“The horses were the reason I started volunteering with NEC, however, the reason I stayed were the riders.”

- NEC Volunteer, Charlotte Newell

Monday, December 12, 2011

Little Brother Turns 7!

We celebrated Ronan's 7th birthday this past weekend.  We threw a joint party along with our his classmate, our friends' and neighbors.  It was a wonderful event.  For Riley it was a long one as he had to spend much more time than we would have liked in the wheelchair; he did however appreciate all the energy around him.
Taking the time to celebrate, reminds us of the importance of our family and feeding our souls.
It was a Happy Birthday!  Stacie

Freedom Waters Foundation Harnesses the Power of the Sea by Stephen Brown

Tuesday, December 6, 2011

Different Dream Parenting Giveaway Winner

Riley has drawn a winner.  The giveaway is for the book Different Dream Parenting by Jolene Philo.  You may read Ms. Philo's interview with Rileys-Smile here.  Just this morning we put our entries into our large Abalone shell (a souvenir from my life in Santa Barbara) and somehow convinced Riley to grasp one scrap of paper.

Picking up just one piece of paper was no small task.  Eventually he held one balled slip...

And our Winner Is: Jane and her beautiful daughter Tilly.

I greatly appreciate those of you who came by and entered my giveaway.  Thank you so much!


Monday, December 5, 2011

Help keep accessible parking spaces free for the truly physically challenged enforcing the The Citizen Observer Program

Please sign and share this petition:!/petition/help-keep-accessible-parking-spaces-free-truly-physically-challenged-enforcing-citizen-observer/5WFYhGzC

You may have noticed... I OBJECT to handicapped parking abuse:  Please sign this petition and share with your friends. If you have ever needed an accessible parking space, it is quite likely you could not actually park in one due the prevalence of abuse.  I'd really appreciate it if you'd spread the word. Thanks so much!!!

Thursday, December 1, 2011

Interview with Jolene Philo: A Different Dream for My Child

As a new blogger, I quickly discovered Jolene Philo's, Different Dream during my search for other parent bloggers of children with disabilities.  Different Dream soon became a reliable and sensible resource for my own special needs life.  I have been honored by being permitted an early look at A Different Dream for My Child.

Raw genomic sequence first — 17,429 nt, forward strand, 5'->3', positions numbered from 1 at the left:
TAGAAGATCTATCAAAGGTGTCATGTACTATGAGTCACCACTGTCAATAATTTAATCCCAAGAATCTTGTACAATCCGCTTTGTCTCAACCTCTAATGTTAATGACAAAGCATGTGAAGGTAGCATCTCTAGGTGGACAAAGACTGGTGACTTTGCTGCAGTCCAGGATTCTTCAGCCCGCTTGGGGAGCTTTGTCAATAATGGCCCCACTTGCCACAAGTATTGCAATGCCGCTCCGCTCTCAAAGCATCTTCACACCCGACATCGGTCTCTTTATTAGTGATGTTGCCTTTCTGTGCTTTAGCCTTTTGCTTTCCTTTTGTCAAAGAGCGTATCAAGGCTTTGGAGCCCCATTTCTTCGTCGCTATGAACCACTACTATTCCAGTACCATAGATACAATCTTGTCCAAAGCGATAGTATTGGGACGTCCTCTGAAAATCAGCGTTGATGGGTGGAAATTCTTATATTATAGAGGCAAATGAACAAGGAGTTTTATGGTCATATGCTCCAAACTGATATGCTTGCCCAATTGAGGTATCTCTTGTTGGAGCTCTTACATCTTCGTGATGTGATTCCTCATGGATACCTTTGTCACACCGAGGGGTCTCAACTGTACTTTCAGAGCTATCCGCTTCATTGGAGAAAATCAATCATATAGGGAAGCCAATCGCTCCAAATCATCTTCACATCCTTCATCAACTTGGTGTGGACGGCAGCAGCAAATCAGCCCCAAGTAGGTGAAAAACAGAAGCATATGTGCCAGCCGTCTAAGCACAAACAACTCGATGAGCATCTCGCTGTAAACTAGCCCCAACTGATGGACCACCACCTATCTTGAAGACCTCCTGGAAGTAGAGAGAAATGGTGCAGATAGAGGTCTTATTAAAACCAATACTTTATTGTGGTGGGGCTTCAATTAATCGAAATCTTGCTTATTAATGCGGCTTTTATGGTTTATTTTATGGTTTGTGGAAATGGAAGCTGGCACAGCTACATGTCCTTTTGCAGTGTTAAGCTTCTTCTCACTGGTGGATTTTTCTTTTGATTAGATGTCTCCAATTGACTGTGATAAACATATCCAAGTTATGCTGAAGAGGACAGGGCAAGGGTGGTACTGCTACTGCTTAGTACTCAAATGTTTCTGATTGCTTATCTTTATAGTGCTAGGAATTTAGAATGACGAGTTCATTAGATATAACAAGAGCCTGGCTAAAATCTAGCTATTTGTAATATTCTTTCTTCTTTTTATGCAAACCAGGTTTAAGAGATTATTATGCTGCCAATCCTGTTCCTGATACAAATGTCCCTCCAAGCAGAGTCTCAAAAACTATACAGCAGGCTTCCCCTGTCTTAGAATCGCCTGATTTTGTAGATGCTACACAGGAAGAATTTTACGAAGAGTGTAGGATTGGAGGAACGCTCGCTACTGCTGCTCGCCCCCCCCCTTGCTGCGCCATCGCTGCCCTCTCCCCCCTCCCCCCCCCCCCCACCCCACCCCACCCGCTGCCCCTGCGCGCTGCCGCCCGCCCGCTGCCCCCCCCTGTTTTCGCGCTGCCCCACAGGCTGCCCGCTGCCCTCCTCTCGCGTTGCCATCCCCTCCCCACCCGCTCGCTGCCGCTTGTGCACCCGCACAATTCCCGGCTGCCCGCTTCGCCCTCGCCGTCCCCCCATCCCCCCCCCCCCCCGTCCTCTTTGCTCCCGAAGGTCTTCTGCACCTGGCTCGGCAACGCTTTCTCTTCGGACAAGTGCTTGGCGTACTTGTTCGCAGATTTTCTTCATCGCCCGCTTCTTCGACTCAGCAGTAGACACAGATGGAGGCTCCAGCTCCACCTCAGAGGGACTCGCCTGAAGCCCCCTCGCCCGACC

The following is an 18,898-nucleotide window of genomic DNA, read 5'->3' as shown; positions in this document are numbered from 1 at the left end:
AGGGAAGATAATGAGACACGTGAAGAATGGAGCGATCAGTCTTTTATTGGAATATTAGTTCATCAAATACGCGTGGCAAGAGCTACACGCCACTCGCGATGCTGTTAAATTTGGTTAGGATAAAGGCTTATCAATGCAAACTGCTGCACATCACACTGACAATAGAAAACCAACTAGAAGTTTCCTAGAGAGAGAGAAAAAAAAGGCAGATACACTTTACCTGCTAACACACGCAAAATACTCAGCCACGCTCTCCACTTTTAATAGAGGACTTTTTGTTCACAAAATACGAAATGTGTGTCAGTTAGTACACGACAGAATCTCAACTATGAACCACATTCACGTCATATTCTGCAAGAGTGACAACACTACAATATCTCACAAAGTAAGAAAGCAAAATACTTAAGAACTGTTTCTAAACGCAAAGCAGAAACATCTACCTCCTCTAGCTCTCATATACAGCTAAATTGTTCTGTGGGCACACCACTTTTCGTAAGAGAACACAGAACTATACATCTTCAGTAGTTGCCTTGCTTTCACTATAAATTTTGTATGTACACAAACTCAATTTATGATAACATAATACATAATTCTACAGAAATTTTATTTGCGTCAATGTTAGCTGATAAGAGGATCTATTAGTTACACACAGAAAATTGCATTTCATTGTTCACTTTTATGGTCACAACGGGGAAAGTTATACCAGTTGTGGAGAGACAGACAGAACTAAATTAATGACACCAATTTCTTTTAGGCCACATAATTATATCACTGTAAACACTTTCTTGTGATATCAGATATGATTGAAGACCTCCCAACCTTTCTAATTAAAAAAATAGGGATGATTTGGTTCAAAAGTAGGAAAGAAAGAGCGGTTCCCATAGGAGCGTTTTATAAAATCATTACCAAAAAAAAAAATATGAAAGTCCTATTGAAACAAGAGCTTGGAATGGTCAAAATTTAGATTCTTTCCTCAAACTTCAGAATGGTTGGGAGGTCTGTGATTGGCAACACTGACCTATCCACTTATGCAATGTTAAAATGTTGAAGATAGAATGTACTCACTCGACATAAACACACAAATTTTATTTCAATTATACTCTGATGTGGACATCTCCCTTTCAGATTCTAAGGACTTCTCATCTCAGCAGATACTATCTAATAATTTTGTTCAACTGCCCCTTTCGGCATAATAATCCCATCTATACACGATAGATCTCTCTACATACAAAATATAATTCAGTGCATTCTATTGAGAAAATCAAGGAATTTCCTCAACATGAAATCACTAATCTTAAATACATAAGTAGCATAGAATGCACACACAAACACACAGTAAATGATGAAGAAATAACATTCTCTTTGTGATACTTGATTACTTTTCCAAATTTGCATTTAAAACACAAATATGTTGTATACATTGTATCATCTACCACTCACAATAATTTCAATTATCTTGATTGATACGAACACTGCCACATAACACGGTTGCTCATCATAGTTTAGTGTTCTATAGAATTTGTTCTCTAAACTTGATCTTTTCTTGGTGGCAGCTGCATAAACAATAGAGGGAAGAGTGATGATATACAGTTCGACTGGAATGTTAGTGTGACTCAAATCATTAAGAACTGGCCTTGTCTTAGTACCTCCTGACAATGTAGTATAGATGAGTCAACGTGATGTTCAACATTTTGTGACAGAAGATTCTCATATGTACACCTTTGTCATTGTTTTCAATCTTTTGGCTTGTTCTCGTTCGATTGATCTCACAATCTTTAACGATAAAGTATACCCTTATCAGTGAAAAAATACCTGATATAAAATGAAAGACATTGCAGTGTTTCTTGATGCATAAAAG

Picking up the book, I  was pleased to find the same balance and care I know from her blog which would comfort and counsel any special needs parent through their new reality of life.  The guide is designed to help parents newly parenting a special needs child to stay on the path and become strong advocates for their child and family.  

I thank Ms. Philo for allowing me the opportunity to address questions to her prior to the book launch.  Thank you so much for your time and inspiration!

1.   Serious childhood illness and the needs of parents makes people feel uncomfortable. How do you find the strength to reach beyond your own experiences to help the special needs community?

Jolene: My strength comes from the compassion inherent in shared experience. The memory of the isolation my husband I experienced while parenting our son with special needs compels me to reach out. Our son is now well and whole. I’ve been blessed with resources, ability, and training to reach out to others. So I do it.

2.   In the initial aftermath of the birth of a special needs child, new parents are unlikely to have the time and energy to pick up your guide prior to the first decisions they must make... if you were to make a list of the most important lessons you would like them to know in their first days would you please share them here?

Jolene: You’re absolutely right. Most parents don’t have access to Different Dream Parenting or any other book immediately after diagnosis. I advise parents facing unexpected, immediate decisions to pray together, then assess the options, choose as best they can under the circumstances, and trust God to deal with the rest. Once the immediate decisions are taken care of, parents should contact their insurance company, if the situation warrants that, to update them. After that, parents must tap into an emotional and spiritual support system. They can start a CaringBridge page to update others and receive encouraging notes. They might contact a pastor. Of course, I’d love to have them visit for resources and support, too.

3.   When a child has serious illness or condition, the focus is on the child, but the family as a whole  needs support, too.  My own family now receives services through a local hospice program for children with life altering illness and their families.  Have you found similar programs available throughout the country and if so are there any that come to mind as exceptional?

Jolene: While doing the research for Different Dream Parenting, I interviewed the coordinator of the Pain and Palliative Care department at Children’s Hospitals of Minnesota, Stacy Remke. (Most children’s hospitals now substitute “pain and palliative care” for “hospice” because many children now live many years with conditions once considered terminal.) Their program is the model for programs around the country. Most large university and children’s hospitals should have a hospice, pain and palliative care, grief, or bereavement department. I suggest parents find the one closest to them geographically and tap into it.